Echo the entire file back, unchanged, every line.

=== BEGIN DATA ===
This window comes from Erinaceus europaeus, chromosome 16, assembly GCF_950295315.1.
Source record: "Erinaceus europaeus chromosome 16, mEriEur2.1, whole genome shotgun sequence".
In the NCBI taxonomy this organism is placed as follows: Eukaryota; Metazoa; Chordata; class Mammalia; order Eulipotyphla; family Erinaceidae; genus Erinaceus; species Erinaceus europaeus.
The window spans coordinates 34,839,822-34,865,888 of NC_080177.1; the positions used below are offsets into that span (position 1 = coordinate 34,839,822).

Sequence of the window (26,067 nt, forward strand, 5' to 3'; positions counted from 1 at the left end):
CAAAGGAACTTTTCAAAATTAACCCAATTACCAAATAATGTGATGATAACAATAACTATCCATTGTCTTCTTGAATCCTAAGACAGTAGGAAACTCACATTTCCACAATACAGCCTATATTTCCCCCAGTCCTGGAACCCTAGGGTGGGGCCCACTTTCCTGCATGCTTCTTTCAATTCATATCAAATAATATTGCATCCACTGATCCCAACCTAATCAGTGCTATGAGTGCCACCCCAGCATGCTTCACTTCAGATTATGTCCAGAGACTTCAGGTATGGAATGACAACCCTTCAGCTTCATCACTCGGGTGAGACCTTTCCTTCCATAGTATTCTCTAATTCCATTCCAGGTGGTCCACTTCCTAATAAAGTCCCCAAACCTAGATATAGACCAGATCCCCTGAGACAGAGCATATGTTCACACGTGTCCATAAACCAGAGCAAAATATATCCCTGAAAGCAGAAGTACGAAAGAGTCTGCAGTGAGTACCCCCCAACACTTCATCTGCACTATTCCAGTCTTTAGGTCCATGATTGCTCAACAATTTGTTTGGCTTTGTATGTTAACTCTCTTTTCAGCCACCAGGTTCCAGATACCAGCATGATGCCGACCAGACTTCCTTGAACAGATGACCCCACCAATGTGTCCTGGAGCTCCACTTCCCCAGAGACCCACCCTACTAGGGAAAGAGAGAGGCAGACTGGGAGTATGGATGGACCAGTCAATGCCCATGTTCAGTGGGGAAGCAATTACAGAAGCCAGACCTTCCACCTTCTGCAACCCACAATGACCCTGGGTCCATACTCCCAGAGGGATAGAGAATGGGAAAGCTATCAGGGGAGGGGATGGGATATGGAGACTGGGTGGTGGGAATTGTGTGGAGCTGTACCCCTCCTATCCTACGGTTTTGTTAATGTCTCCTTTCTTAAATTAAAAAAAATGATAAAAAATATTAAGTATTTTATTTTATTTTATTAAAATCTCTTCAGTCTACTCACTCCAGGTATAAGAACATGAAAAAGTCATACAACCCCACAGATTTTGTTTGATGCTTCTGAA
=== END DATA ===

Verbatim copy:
This window comes from Erinaceus europaeus, chromosome 16, assembly GCF_950295315.1.
Source record: "Erinaceus europaeus chromosome 16, mEriEur2.1, whole genome shotgun sequence".
In the NCBI taxonomy this organism is placed as follows: Eukaryota; Metazoa; Chordata; class Mammalia; order Eulipotyphla; family Erinaceidae; genus Erinaceus; species Erinaceus europaeus.
The window spans coordinates 34,839,822-34,865,888 of NC_080177.1; the positions used below are offsets into that span (position 1 = coordinate 34,839,822).

Sequence of the window (26,067 nt, forward strand, 5' to 3'; positions counted from 1 at the left end):
CAAAGGAACTTTTCAAAATTAACCCAATTACCAAATAATGTGATGATAACAATAACTATCCATTGTCTTCTTGAATCCTAAGACAGTAGGAAACTCACATTTCCACAATACAGCCTATATTTCCCCCAGTCCTGGAACCCTAGGGTGGGGCCCACTTTCCTGCATGCTTCTTTCAATTCATATCAAATAATATTGCATCCACTGATCCCAACCTAATCAGTGCTATGAGTGCCACCCCAGCATGCTTCACTTCAGATTATGTCCAGAGACTTCAGGTATGGAATGACAACCCTTCAGCTTCATCACTCGGGTGAGACCTTTCCTTCCATAGTATTCTCTAATTCCATTCCAGGTGGTCCACTTCCTAATAAAGTCCCCAAACCTAGATATAGACCAGATCCCCTGAGACAGAGCATATGTTCACACGTGTCCATAAACCAGAGCAAAATATATCCCTGAAAGCAGAAGTACGAAAGAGTCTGCAGTGAGTACCCCCCAACACTTCATCTGCACTATTCCAGTCTTTAGGTCCATGATTGCTCAACAATTTGTTTGGCTTTGTATGTTAACTCTCTTTTCAGCCACCAGGTTCCAGATACCAGCATGATGCCGACCAGACTTCCTTGAACAGATGACCCCACCAATGTGTCCTGGAGCTCCACTTCCCCAGAGACCCACCCTACTAGGGAAAGAGAGAGGCAGACTGGGAGTATGGATGGACCAGTCAATGCCCATGTTCAGTGGGGAAGCAATTACAGAAGCCAGACCTTCCACCTTCTGCAACCCACAATGACCCTGGGTCCATACTCCCAGAGGGATAGAGAATGGGAAAGCTATCAGGGGAGGGGATGGGATATGGAGACTGGGTGGTGGGAATTGTGTGGAGCTGTACCCCTCCTATCCTACGGTTTTGTTAATGTCTCCTTTCTTAAATTAAAAAAAATGATAAAAAATATTAAGTATTTTATTTTATTTTATTAAAATCTCTTCAGTCTACTCACTCCAGGTATAAGAACATGAAAAAGTCATACAACCCCACAGATTTTGTTTGATGCTTCTGAA